Day Two: On being small in a big world.
On our second day we began with Robert Burns' To A Mouse On turning up her Nest, with the Plough. Burns composed six stanzas in which he mourns the accidental undoing of her small nest in the field as the winter approaches before he diminishes his apology with the dismissive final stanza:
Still thou art blest, compare'd wi' me!
The present only toucheth thee:
But Och! I backward cast my e'e,
On prospects drear!
An' forward tho' I canna see,
I guess an' fear!
This 1785 poem provided a relevant framework for a discussion of gentrification and dominion and left us wondering if Burns the poet was mocking the plough-wielding speaker or if Burns was the speaker in ernest. Did he actually just say that because his prospects are so dreary that the mouse should not mourn her own homelessness?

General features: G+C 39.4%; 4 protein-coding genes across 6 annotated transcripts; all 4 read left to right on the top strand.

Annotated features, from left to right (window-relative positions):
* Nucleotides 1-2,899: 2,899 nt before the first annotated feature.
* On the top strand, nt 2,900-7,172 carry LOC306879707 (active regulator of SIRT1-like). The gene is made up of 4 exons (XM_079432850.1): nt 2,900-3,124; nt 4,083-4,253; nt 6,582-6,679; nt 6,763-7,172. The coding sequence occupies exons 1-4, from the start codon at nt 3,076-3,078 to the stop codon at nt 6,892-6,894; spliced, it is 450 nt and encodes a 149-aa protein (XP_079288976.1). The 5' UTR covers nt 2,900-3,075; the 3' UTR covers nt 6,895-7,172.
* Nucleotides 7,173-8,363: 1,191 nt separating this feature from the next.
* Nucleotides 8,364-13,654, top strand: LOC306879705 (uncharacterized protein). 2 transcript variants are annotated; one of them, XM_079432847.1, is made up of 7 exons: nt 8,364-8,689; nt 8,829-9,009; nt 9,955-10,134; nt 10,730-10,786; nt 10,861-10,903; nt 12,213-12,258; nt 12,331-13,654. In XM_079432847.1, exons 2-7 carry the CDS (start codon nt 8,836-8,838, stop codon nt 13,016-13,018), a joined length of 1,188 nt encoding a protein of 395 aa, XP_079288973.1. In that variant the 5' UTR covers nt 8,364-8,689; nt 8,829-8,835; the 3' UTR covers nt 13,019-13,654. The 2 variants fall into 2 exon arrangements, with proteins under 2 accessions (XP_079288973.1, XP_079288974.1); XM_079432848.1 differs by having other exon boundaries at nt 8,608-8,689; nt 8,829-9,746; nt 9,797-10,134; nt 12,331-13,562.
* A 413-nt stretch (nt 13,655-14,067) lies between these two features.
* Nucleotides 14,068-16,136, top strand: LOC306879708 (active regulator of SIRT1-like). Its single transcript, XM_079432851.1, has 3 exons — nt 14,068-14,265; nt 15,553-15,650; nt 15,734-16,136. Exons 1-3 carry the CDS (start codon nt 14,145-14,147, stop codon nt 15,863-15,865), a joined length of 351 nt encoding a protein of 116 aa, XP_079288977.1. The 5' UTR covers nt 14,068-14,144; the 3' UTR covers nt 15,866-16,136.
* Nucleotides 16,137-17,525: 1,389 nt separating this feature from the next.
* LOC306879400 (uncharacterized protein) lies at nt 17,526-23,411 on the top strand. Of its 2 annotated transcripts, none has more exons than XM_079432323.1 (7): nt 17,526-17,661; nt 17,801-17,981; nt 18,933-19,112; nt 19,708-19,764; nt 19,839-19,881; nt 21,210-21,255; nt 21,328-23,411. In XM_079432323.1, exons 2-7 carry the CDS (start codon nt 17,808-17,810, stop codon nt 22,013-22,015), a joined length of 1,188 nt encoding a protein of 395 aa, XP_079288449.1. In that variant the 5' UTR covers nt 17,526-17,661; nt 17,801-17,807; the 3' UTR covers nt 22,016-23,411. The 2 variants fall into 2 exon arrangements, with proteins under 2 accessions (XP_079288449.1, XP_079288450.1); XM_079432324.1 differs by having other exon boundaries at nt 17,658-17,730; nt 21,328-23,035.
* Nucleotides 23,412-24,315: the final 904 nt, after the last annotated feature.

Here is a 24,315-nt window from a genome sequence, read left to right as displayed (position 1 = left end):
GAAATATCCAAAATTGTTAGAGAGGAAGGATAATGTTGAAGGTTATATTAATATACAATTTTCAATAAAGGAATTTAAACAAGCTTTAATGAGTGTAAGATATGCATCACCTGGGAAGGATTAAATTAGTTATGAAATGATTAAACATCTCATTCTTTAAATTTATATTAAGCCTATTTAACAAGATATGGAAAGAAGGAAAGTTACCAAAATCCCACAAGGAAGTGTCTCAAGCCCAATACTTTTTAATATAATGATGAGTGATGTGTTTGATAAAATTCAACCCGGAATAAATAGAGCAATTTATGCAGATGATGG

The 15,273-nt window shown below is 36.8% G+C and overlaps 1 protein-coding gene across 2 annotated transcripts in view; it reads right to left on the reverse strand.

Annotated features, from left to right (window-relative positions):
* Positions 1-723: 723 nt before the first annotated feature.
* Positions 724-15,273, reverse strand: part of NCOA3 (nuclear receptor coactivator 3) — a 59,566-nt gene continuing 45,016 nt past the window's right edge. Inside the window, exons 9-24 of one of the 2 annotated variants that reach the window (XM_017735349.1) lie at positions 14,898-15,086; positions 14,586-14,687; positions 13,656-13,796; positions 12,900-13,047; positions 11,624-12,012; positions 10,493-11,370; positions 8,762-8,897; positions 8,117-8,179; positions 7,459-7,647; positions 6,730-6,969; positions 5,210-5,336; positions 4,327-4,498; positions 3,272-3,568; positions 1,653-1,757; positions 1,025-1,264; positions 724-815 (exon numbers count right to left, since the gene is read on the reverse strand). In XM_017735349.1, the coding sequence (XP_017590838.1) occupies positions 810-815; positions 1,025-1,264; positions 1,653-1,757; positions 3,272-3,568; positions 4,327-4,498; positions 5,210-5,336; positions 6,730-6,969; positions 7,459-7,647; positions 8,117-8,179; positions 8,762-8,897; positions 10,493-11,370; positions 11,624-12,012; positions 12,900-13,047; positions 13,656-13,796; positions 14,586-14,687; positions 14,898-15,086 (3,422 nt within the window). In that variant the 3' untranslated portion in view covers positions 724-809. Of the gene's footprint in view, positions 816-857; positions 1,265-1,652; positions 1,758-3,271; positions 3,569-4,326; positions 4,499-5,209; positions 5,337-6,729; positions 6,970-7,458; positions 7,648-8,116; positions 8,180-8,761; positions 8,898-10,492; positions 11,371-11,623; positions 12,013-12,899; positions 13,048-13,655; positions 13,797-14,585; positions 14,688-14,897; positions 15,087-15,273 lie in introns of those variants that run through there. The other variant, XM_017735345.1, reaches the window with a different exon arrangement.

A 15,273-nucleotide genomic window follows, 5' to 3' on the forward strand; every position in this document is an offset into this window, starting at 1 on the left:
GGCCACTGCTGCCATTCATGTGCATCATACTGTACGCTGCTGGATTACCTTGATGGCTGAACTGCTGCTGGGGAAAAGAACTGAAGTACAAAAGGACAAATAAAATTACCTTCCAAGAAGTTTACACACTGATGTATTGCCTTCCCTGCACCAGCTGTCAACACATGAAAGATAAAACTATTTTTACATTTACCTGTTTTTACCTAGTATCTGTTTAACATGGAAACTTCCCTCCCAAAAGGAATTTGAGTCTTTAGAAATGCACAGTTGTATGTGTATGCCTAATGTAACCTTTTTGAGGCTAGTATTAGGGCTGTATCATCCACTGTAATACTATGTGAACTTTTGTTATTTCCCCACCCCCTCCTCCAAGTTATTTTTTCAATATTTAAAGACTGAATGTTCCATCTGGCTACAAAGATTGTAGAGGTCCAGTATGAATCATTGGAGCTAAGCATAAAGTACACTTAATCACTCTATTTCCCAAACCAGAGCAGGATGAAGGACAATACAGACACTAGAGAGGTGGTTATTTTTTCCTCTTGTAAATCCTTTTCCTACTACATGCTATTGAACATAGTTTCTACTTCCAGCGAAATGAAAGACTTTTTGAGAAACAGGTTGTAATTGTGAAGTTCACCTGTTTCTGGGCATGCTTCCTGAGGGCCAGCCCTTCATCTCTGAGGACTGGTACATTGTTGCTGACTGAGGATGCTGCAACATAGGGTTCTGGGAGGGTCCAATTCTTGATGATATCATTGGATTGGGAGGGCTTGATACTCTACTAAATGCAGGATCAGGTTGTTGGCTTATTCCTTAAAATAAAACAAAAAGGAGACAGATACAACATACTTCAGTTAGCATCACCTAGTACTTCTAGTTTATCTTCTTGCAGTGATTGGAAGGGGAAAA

We considered the theme of being small and powerless in the path of the progress juggernaut - especially as it relates to real estate developers and our own housing - a highly relevant concern for artists in San Francisco.
With this in mind we set off to the old Bethlehem Steel Factory at the waterfront to visit the site of a now defunct industry and focus on making site specific art.
In the end, everyone was so taken with exploring the abandoned buildings and docks that it was decided we would return later with cameras and a plan for working on a series inspired by the space.